Federal prosecutors may have to drop all pending drug cases that are based on evidence gathered by narcotics officers in D.C.'s 4th Police District -- at least 165 cases -- because they believe the cases are tainted by allegations that some officers kept drugs and money seized in raids, sources said last night.

"Serious consideration is being given to whether all the cases should be dropped for the sake of the integrity of the criminal justice system," a federal official said.

Sources said pending cases against alleged dealers brought by all 12 officers assigned to the vice unit would be affected by an ongoing FBI investigation of four or five 4th District narcotics officers alleged to have profited from drug raids.

That investigation has been expanded in recent days to include allegations that some 4th District narcotics officers took payoffs from drug dealers in exchange for information about Operation Caribbean Cruise, a much-vaunted drug sweep that resulted in an unexpectedly small number of arrests, sources said.

Federal agents visited the 4th District police station at 6001 Georgia Avenue NW Thursday, looking for records of the drug crackdown, sources said.

Officials believe that defense attorneys would be able to challenge all pending cases brought by 4th District vice officers by claiming that they may have known about the alleged skimming even if they did not take drugs or money themselves, according to sources.

If any of the cases are allowed to proceed, sources said, officials fear that the legal challenges could tie up for years the already overloaded D.C. Superior Court calendars.

It was not known last night how many cases might have to be dropped, although one source estimated that at least 150 cases in D.C. Superior Court and at least 15 in U.S. District Court might be dismissed. Sources said the actual number could be much higher because the 4th District brings a larger share of drug cases than the other six police districts.

It could not be determined what effect the investigation might have on appeals cases already tried involving 4th District vice officers. Except in extraordinary circumstances, defendants who plead guilty cannot appeal their convictions.

Last year, there were 4,537 felony drug cases in D.C. Superior Court and that number is expected to be much higher this year because of Operation Clean Sweep, the citywide drug crackdown. According to sources, 4th District officers have executed about one-third of all D.C. Superior Court and federal search warrants issued since January.

The FBI began a narrowly focused investigation into the alleged skimming some months ago with the secret cooperation of some D.C. police officers. The bureau did not inform police officials of the probe until Aug. 27, when The Washington Post disclosed the investigation in a news report.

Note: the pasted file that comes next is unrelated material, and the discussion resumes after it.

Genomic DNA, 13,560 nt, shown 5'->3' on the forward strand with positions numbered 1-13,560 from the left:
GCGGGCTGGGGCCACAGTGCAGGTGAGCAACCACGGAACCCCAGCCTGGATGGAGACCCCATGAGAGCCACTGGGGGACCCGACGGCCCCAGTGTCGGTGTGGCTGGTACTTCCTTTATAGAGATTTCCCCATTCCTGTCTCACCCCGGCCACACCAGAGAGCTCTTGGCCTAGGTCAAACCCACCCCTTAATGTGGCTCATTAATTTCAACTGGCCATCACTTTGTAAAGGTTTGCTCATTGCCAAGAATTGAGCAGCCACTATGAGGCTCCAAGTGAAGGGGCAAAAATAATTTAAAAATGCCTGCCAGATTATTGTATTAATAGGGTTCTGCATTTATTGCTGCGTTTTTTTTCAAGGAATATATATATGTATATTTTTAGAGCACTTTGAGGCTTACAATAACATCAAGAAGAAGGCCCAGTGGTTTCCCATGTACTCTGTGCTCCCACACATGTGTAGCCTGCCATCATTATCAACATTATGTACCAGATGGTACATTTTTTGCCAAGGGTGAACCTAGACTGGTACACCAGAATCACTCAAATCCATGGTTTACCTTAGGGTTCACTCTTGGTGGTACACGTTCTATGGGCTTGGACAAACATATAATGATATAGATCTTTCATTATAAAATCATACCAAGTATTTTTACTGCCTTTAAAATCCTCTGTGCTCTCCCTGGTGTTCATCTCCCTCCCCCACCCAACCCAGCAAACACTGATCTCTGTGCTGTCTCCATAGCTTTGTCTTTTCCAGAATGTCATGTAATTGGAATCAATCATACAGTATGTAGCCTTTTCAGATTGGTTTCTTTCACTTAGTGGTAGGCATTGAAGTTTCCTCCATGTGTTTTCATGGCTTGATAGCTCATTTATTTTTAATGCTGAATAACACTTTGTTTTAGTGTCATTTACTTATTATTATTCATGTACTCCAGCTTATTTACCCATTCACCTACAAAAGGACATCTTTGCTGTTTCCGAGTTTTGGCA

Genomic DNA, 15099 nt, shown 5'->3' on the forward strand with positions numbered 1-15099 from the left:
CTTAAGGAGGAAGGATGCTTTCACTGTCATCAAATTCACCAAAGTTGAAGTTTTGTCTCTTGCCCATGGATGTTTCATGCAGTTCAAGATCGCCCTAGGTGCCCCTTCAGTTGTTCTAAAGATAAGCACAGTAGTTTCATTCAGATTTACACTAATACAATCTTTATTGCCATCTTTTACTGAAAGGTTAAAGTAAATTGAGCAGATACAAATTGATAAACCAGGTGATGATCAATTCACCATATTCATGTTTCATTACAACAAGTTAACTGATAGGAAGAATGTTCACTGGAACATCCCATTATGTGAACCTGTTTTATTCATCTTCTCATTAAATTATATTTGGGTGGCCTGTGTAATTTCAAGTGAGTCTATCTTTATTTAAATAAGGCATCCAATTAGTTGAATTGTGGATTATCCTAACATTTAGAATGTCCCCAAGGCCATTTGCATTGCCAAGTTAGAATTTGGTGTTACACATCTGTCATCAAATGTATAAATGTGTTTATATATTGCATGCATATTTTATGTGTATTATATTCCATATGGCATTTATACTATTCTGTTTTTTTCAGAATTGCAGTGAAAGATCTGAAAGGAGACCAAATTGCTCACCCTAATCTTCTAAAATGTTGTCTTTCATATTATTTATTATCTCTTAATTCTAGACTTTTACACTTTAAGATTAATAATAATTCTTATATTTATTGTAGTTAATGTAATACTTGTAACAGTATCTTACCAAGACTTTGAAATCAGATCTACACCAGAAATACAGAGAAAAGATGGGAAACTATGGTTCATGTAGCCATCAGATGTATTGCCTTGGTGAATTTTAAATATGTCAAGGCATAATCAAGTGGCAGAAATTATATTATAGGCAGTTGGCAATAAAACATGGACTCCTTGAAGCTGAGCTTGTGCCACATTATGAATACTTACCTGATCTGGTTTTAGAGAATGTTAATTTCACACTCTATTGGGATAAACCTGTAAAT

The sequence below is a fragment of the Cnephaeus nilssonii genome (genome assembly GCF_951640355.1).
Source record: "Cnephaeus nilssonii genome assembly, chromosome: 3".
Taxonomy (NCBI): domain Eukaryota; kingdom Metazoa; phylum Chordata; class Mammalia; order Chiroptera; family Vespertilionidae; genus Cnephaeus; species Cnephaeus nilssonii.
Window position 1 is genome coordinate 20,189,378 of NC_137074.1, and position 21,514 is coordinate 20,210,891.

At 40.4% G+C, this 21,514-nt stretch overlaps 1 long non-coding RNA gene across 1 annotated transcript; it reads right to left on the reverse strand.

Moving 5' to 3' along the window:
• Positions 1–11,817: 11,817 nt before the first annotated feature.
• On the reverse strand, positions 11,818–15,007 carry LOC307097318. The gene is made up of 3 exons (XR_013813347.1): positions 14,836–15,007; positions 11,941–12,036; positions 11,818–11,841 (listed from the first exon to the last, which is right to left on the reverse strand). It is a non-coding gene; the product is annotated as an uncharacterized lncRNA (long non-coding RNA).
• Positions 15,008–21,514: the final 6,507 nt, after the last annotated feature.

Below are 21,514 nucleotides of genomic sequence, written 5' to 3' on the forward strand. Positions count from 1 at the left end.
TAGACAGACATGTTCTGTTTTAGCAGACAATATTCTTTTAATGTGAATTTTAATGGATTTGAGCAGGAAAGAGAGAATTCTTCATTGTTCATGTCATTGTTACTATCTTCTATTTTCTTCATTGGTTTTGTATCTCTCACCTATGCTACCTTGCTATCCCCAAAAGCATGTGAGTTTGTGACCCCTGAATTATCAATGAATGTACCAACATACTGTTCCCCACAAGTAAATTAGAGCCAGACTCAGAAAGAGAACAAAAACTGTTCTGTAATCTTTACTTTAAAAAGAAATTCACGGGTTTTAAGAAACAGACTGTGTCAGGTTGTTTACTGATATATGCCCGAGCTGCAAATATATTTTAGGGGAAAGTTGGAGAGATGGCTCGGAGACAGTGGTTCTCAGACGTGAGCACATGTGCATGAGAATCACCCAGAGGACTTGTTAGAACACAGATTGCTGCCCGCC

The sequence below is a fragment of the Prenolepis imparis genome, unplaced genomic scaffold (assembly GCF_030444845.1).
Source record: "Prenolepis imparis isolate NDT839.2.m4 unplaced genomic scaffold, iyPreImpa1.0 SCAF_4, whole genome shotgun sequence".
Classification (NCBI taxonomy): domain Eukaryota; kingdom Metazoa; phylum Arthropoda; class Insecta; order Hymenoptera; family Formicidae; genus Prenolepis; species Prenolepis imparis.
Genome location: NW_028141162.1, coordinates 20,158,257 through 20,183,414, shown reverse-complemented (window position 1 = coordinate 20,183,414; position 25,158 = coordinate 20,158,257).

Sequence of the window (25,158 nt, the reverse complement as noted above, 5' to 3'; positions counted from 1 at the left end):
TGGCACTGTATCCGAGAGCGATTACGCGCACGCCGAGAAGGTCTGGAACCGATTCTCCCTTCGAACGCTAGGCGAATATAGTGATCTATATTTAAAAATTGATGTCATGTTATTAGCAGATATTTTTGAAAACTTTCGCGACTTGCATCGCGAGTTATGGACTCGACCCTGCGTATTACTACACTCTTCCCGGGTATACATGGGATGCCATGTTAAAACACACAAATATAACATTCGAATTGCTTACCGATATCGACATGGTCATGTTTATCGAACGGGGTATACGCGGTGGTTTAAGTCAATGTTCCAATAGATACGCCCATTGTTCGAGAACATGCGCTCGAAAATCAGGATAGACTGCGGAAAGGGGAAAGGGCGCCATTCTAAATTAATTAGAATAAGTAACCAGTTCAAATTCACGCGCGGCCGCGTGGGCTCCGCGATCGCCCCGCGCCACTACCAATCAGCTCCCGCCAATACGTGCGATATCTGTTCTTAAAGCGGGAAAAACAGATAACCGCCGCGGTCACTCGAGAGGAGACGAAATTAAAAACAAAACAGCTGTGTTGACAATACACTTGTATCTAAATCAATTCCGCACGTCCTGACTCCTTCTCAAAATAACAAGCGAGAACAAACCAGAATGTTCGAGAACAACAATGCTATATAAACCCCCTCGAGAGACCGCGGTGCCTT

The investigation focuses on Officer Shelton D. Roberts, his partner, Officer James Whitaker Jr., and several others, according to sources. Attempts to reach Roberts for comment have been unsuccessful. Whitaker, through his attorney, has denied any wrongdoing. Roberts is also a figure in the probe of Operation Caribbean Cruise, sources said.

Operation Caribbean Cruise was aimed at what was described as a heavily armed network of Jamaican drug dealers. Though 550 officers and support personnel fanned out over the city in a coordinated raid on Feb. 22, 1986, only 27 drug suspects were arrested and $20,000 worth of drugs seized.

After the raid, police officers told the department's Internal Affairs Division and Police Chief Maurice T. Turner Jr. that Roberts may have tipped off drug dealers, sources said.

The U.S. Park Police, which participated in Caribbean Cruise, also turned over information to the Internal Affairs Division about a stolen 4th District police radio that was allegedly provided to a raid target.

At a news conference on April 16, 1986, Mayor Marion Barry said that an internal police investigation had pinpointed the source of the leaks leading to the failure of the drug raid. But Barry said he and Turner decided not to make the findings public because to do so might jeopardize future secret operations.

Turner, in an interview last month, said the Internal Affairs Division had been unable to prove allegations of leaks to drug dealers. "We still have some aspects of that investigaiton that are currently being conducted and it wouldn't be fair of me to comment on those," Turner said then.

Officers also told Turner and the Internal Affairs Division that some 4th District officers were skimming drugs and money from drug raids, sources said.

When it appeared to the officers that the police chief and the internal affairs unit took no action on the allegations, the officers took the information to the FBI,sources said.

On Wednesday, police officials revoked the police powers of Roberts and Whitaker -- a disciplinary action one step short of suspension. The officers, both 17-year veterans of the police force, were given jobs in which they will not come in contact with the public, sources said.